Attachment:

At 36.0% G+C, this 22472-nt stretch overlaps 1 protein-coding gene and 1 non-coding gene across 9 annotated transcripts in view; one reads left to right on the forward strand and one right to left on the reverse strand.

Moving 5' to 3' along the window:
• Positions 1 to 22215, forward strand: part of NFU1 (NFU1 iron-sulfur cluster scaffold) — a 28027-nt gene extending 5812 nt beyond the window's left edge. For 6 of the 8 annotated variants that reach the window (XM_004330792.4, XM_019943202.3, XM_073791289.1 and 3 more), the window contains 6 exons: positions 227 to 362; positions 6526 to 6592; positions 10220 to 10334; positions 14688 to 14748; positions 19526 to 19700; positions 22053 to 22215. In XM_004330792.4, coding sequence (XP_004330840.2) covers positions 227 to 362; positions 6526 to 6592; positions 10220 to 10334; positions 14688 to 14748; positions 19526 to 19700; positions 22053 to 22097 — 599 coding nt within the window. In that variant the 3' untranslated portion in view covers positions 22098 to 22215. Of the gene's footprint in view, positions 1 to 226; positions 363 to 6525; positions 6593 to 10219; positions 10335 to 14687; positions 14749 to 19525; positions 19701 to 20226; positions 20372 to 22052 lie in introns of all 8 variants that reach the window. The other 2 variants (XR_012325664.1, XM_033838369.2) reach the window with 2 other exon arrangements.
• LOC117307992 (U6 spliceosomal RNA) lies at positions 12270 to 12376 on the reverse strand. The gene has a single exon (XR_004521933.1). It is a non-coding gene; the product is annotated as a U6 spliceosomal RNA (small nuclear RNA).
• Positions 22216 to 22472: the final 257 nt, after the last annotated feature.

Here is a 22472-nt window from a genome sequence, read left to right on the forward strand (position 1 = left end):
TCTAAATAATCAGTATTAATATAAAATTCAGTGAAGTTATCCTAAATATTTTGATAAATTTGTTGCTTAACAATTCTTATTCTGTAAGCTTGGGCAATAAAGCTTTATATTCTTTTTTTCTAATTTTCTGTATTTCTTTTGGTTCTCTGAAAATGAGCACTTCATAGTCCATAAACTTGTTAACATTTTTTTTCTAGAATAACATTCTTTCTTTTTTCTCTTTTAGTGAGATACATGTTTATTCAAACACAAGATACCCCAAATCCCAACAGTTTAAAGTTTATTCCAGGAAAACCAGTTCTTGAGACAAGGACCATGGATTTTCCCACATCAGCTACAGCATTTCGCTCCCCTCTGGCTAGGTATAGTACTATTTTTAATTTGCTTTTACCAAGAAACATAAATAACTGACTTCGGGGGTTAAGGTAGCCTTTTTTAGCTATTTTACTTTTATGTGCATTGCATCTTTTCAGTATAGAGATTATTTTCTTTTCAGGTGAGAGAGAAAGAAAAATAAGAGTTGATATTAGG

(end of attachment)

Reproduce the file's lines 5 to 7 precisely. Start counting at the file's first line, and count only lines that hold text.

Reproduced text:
• Positions 22216 to 22472: the final 257 nt, after the last annotated feature.

Here is a 22472-nt window from a genome sequence, read left to right on the forward strand (position 1 = left end):
TCTAAATAATCAGTATTAATATAAAATTCAGTGAAGTTATCCTAAATATTTTGATAAATTTGTTGCTTAACAATTCTTATTCTGTAAGCTTGGGCAATAAAGCTTTATATTCTTTTTTTCTAATTTTCTGTATTTCTTTTGGTTCTCTGAAAATGAGCACTTCATAGTCCATAAACTTGTTAACATTTTTTTTCTAGAATAACATTCTTTCTTTTTTCTCTTTTAGTGAGATACATGTTTATTCAAACACAAGATACCCCAAATCCCAACAGTTTAAAGTTTATTCCAGGAAAACCAGTTCTTGAGACAAGGACCATGGATTTTCCCACATCAGCTACAGCATTTCGCTCCCCTCTGGCTAGGTATAGTACTATTTTTAATTTGCTTTTACCAAGAAACATAAATAACTGACTTCGGGGGTTAAGGTAGCCTTTTTTAGCTATTTTACTTTTATGTGCATTGCATCTTTTCAGTATAGAGATTATTTTCTTTTCAGGTGAGAGAGAAAGAAAAATAAGAGTTGATATTAGG